In previous discussions, we talked bad debt.
Today, we’re covering good debt.
And no, I won’t be trotting out the old adage that educational debt and mortgages are always a good thing.
It isn’t true and it isn’t relevant. These debts are only a small part of a doctor’s relationship with borrowing. Let’s dive into something deeper.
Using a simple example of two physicians, let me show you how debt cuts both ways over the course of a decade.
Frank takes out a $100,000 personal line of credit which he promptly maxes out on consumer purchases and never pays off.
Assuming a $3000 annual cost, the LOC has cost Frank $30,000 over the decade.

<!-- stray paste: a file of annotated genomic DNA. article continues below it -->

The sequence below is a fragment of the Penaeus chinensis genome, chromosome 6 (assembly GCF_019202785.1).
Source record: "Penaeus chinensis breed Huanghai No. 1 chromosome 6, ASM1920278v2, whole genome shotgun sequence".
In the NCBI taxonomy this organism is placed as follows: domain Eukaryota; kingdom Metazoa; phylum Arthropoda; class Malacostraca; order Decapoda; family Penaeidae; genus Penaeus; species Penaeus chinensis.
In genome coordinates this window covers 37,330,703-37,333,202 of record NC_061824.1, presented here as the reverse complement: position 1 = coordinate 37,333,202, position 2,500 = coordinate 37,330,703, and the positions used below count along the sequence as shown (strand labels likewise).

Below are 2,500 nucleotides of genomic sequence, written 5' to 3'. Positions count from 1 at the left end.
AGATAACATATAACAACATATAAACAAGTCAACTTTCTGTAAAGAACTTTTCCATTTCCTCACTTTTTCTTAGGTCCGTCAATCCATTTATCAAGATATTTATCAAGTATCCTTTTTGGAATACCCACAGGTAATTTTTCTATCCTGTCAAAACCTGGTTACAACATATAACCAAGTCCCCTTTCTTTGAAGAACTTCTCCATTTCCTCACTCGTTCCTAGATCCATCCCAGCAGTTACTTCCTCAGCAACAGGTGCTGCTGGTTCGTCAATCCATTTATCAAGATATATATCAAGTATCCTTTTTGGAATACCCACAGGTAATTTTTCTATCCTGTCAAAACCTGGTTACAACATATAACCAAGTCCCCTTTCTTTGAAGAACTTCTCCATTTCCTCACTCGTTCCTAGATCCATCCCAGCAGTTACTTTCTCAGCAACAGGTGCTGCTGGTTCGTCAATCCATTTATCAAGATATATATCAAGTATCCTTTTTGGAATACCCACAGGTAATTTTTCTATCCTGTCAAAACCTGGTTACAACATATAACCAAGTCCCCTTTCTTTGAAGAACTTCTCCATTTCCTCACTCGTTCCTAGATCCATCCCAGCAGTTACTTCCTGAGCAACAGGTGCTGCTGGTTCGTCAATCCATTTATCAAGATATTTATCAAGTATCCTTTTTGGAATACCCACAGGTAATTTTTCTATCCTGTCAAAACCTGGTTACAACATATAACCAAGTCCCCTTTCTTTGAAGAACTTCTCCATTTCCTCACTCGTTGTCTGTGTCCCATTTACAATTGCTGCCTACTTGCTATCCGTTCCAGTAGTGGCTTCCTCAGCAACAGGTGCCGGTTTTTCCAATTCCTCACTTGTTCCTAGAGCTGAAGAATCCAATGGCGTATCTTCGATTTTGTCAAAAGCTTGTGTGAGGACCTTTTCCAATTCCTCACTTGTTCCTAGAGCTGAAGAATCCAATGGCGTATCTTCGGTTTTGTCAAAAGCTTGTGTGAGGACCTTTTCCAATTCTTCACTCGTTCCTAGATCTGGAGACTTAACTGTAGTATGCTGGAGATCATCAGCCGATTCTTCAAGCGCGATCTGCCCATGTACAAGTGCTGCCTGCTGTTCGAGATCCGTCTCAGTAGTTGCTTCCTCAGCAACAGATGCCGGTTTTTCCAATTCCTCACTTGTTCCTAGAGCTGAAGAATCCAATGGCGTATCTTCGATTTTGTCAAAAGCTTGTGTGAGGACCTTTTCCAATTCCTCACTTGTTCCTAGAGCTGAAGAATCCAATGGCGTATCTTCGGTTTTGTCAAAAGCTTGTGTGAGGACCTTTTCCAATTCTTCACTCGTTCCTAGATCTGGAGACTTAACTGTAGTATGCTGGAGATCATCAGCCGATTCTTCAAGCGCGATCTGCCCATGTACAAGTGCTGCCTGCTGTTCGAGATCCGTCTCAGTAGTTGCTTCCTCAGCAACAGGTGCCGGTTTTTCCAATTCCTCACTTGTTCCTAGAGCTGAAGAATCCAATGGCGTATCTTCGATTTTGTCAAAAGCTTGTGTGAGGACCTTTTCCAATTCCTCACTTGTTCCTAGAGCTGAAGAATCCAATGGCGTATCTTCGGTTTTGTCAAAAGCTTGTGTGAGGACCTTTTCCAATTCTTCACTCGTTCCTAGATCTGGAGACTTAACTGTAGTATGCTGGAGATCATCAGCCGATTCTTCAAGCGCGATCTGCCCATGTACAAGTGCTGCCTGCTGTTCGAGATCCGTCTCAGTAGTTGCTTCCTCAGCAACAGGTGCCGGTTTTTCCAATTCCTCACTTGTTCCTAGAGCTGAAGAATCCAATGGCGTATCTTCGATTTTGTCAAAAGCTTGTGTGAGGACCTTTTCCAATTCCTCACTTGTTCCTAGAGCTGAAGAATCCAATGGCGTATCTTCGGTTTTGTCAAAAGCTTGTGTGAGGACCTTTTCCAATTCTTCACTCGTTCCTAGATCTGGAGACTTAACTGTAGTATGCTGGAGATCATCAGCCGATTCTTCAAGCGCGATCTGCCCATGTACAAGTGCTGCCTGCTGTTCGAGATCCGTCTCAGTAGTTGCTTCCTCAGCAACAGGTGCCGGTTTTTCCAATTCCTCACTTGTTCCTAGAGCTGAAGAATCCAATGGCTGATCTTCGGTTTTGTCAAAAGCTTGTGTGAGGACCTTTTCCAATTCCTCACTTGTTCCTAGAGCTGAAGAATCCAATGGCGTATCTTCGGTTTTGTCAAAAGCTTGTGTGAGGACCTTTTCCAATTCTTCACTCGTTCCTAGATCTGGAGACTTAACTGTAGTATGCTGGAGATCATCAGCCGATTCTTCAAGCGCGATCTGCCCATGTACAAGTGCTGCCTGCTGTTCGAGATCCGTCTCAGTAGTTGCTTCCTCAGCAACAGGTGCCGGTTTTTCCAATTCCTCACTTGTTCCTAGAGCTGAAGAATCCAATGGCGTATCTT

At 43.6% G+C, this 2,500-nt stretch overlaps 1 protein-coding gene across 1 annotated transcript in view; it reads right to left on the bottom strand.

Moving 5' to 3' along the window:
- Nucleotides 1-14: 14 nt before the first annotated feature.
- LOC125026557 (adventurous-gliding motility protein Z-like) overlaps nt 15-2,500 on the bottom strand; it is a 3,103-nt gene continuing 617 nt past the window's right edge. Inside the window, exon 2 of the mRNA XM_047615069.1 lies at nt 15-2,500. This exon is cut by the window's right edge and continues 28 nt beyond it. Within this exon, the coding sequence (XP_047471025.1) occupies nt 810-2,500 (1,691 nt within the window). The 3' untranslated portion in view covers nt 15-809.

Worse still, he had to pay additional personal income tax to cover the annual interest by withdrawing these funds from his corporation.
Yasmine came across great opportunities in real estate limited partnerships (RELPs).
To avoid missing out, she decides to use her LOC to cover household expenses for a portion of the year while she retains additional earnings in her professional corporation to invest in the RELPs.
Using this strategy, she enjoys gross returns of ~15% over the decade.
After servicing the line of credit and paying taxes, she has now permanently increased her household income by thousands of dollars per year.
For Yasmine, leverage has become a tool of wealth creation.
For Frank, it is a life-long trap.
Same line of credit. Wildly different outcomes.